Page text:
Director: Ani IV Sasi
Cast: Ashok Selvan, Ritu Varma, Nithya Menen, Nassar
Theeni takes place at a Michelin Star restaurant in London called ‘Amara’ where three lost souls come together. Dev (Ashok Selvan) has just moved to London to work as a chef, Tara (a superb Ritu Varma) is also a new employee at ‘Amara’ who’s come to London looking for her lost father, and Head Chef (Nassar), a once legendary chef who’s now given up cooking so he can mourn his estranged family. Theeni is about how the three of them help each other find the love they’re missing—through food.
Dev and Tara idolize Head Chef. Food helps the both of them experience sorrow and joy, like it might be with music or books for others. And they’re both emotionally broken. Theeni is a bittersweet drama that’s surprisingly reluctant to give in to easy emotions. What makes it feel good in spite of this is that the background to everything in the film is the child-like passion its characters have for food.
Everyone in the film lives to eat. A good meal might replace a visit to the therapist for them; food is spiritual. And the restaurant is their natural habitat: we’re looking at regular people having problems, but while doing what they really love doing. So, even when these characters are going through dark things, the aftertaste of these events is always sweet and hopeful. And it’s these characters that transform Theeni from a regular drama into a delicate portrait of troubled and passionate people.
Dev is a bit like a bearded Winnie the Pooh: rotund and always hungry. Ashok Selvan plays him just self-consciously enough to make him awkward and likeable but also just unselfconsciously enough to make him endearing. He gets these sudden muscle spasms (due to a traumatic event in the past). It’s introduced to us gradually until it feels like an endearing quirk that we even look forward to. The way he says that his spasms “were launched before a few years,” or the good-humoured attitude he has to his embarrassing condition make us identify with Dev—because of all of his quirks. He looks human because we can see his demons. When he bangs his head on the table — perhaps, both due to his joy and spasms — we can see how the tic that looked so odd at first doesn’t feel out of place at all.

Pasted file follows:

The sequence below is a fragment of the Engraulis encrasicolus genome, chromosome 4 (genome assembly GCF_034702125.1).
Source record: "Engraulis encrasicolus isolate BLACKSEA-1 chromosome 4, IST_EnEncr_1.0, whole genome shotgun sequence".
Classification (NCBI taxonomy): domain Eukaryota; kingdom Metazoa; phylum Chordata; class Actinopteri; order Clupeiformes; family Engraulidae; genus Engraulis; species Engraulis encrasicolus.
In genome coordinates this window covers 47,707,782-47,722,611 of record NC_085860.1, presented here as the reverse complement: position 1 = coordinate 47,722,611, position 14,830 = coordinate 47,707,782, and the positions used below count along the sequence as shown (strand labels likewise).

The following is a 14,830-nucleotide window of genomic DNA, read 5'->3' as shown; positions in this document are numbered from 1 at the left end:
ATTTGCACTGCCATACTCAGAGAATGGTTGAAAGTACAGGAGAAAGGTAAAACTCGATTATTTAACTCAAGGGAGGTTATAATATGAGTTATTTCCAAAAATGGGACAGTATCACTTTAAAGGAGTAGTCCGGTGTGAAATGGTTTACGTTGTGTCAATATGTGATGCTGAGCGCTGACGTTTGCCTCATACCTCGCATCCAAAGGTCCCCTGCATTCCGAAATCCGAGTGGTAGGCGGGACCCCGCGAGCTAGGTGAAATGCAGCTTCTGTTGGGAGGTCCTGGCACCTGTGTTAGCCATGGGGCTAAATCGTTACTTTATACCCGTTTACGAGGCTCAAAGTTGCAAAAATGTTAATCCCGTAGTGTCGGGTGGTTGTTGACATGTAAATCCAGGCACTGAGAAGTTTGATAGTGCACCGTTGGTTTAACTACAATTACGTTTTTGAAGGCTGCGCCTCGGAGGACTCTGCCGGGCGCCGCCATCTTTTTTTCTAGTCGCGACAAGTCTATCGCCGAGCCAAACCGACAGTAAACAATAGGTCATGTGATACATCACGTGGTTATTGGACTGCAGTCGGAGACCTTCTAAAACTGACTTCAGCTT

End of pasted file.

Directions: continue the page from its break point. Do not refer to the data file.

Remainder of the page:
If it’s his body that shows us what’s on Dev’s mind, it’s her eyes for Tara. They are always fixed when she speaks to Dev, as if any movement could betray what’s on her mind. Only food can break her. When she tastes something prepared by the Head Chef, her eyes open wide and a tear up. Dev makes a soup for her and the litmus test isn’t the tongue, but, again, the eye. The intense revival that Tara feels is shown through a close up of her eye dropping a tear. With Tara, her eye is the window to her gut. Through several touches like these, Director Ani IV Sasi stylizes a generic drama into a specific one about foodies who are all looking for love through food.
There’s no meet-cute between Dev and Tara, because this isn’t a conventional romantic comedy. In fact, nothing is cute in the film, especially Head Chef who’s its most opaque character. No one even takes his name, as if ‘Head Chef’ is his only identity—and it is.
He’s the kind of person who’s so bored when waiting for his instant noodles to cook that he puts a gun to his head and contemplates death. We get his broken life story through a quick and efficient flashback but Dev’s flashback with Maya (Nithya Menen) feels long drawn out with its montages. For a film that’s otherwise understated, these parts feel loud; though it’s inventive to make a character’s inner demon visual in the form of a friendly ghost of a girlfriend past.
The ending of Theeni feels too convenient, but this film was never about plot. It’s the kind of film where you feel more than you process. Its characters start out as flawed and end up as flawed too—but they also become a bit more hopeful. It’s not the solution to your life that you might have been hoping for, but it’s that dessert you fixed yourself at 2 AM in the morning that feels close enough.